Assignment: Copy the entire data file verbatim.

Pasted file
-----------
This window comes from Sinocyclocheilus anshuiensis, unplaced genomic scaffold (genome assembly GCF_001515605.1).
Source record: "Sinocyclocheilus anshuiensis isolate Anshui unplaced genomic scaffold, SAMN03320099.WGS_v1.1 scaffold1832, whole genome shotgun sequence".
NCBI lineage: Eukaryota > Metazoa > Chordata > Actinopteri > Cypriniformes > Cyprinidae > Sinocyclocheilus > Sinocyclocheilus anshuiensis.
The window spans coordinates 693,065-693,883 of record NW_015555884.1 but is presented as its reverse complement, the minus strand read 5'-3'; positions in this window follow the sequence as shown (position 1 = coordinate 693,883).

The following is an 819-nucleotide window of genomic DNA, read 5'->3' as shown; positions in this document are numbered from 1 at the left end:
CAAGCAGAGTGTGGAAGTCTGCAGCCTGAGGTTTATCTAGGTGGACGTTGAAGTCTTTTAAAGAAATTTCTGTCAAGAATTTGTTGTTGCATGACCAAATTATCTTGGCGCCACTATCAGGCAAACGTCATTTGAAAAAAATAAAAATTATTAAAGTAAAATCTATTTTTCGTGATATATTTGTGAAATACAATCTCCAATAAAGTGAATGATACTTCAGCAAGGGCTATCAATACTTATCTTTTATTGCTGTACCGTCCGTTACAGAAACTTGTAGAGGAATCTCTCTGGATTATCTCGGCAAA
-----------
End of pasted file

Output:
This window comes from Sinocyclocheilus anshuiensis, unplaced genomic scaffold (genome assembly GCF_001515605.1).
Source record: "Sinocyclocheilus anshuiensis isolate Anshui unplaced genomic scaffold, SAMN03320099.WGS_v1.1 scaffold1832, whole genome shotgun sequence".
NCBI lineage: Eukaryota > Metazoa > Chordata > Actinopteri > Cypriniformes > Cyprinidae > Sinocyclocheilus > Sinocyclocheilus anshuiensis.
The window spans coordinates 693,065-693,883 of record NW_015555884.1 but is presented as its reverse complement, the minus strand read 5'-3'; positions in this window follow the sequence as shown (position 1 = coordinate 693,883).

The following is an 819-nucleotide window of genomic DNA, read 5'->3' as shown; positions in this document are numbered from 1 at the left end:
CAAGCAGAGTGTGGAAGTCTGCAGCCTGAGGTTTATCTAGGTGGACGTTGAAGTCTTTTAAAGAAATTTCTGTCAAGAATTTGTTGTTGCATGACCAAATTATCTTGGCGCCACTATCAGGCAAACGTCATTTGAAAAAAATAAAAATTATTAAAGTAAAATCTATTTTTCGTGATATATTTGTGAAATACAATCTCCAATAAAGTGAATGATACTTCAGCAAGGGCTATCAATACTTATCTTTTATTGCTGTACCGTCCGTTACAGAAACTTGTAGAGGAATCTCTCTGGATTATCTCGGCAAA